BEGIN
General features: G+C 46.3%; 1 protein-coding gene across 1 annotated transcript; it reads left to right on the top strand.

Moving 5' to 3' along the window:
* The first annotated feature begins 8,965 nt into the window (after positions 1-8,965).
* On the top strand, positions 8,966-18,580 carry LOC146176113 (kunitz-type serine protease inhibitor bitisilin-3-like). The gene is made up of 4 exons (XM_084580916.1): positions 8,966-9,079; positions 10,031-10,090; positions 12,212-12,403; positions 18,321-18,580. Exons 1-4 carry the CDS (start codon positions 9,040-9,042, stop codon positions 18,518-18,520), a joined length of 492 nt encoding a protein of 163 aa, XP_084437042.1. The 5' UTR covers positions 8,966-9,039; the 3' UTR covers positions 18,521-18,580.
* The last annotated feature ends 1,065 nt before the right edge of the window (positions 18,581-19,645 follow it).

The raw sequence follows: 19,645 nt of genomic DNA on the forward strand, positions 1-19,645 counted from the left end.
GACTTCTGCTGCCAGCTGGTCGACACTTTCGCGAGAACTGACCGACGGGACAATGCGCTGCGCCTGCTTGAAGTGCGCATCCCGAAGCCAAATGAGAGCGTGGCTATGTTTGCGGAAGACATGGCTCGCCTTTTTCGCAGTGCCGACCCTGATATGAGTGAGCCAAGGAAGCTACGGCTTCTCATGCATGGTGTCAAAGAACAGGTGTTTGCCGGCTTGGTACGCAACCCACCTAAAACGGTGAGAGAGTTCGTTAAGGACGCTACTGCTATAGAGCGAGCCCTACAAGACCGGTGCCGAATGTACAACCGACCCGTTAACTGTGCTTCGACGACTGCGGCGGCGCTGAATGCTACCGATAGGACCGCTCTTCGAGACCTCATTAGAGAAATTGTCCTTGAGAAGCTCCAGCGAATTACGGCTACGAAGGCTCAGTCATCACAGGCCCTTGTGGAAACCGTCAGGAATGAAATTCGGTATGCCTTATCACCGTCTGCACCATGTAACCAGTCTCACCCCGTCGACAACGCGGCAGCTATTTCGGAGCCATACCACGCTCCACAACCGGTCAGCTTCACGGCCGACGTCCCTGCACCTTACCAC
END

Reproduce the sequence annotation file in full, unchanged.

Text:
General features: G+C 46.3%; 1 protein-coding gene across 1 annotated transcript; it reads left to right on the top strand.

Moving 5' to 3' along the window:
* The first annotated feature begins 8,965 nt into the window (after positions 1-8,965).
* On the top strand, positions 8,966-18,580 carry LOC146176113 (kunitz-type serine protease inhibitor bitisilin-3-like). The gene is made up of 4 exons (XM_084580916.1): positions 8,966-9,079; positions 10,031-10,090; positions 12,212-12,403; positions 18,321-18,580. Exons 1-4 carry the CDS (start codon positions 9,040-9,042, stop codon positions 18,518-18,520), a joined length of 492 nt encoding a protein of 163 aa, XP_084437042.1. The 5' UTR covers positions 8,966-9,039; the 3' UTR covers positions 18,521-18,580.
* The last annotated feature ends 1,065 nt before the right edge of the window (positions 18,581-19,645 follow it).

The raw sequence follows: 19,645 nt of genomic DNA on the forward strand, positions 1-19,645 counted from the left end.
GACTTCTGCTGCCAGCTGGTCGACACTTTCGCGAGAACTGACCGACGGGACAATGCGCTGCGCCTGCTTGAAGTGCGCATCCCGAAGCCAAATGAGAGCGTGGCTATGTTTGCGGAAGACATGGCTCGCCTTTTTCGCAGTGCCGACCCTGATATGAGTGAGCCAAGGAAGCTACGGCTTCTCATGCATGGTGTCAAAGAACAGGTGTTTGCCGGCTTGGTACGCAACCCACCTAAAACGGTGAGAGAGTTCGTTAAGGACGCTACTGCTATAGAGCGAGCCCTACAAGACCGGTGCCGAATGTACAACCGACCCGTTAACTGTGCTTCGACGACTGCGGCGGCGCTGAATGCTACCGATAGGACCGCTCTTCGAGACCTCATTAGAGAAATTGTCCTTGAGAAGCTCCAGCGAATTACGGCTACGAAGGCTCAGTCATCACAGGCCCTTGTGGAAACCGTCAGGAATGAAATTCGGTATGCCTTATCACCGTCTGCACCATGTAACCAGTCTCACCCCGTCGACAACGCGGCAGCTATTTCGGAGCCATACCACGCTCCACAACCGGTCAGCTTCACGGCCGACGTCCCTGCACCTTACCAC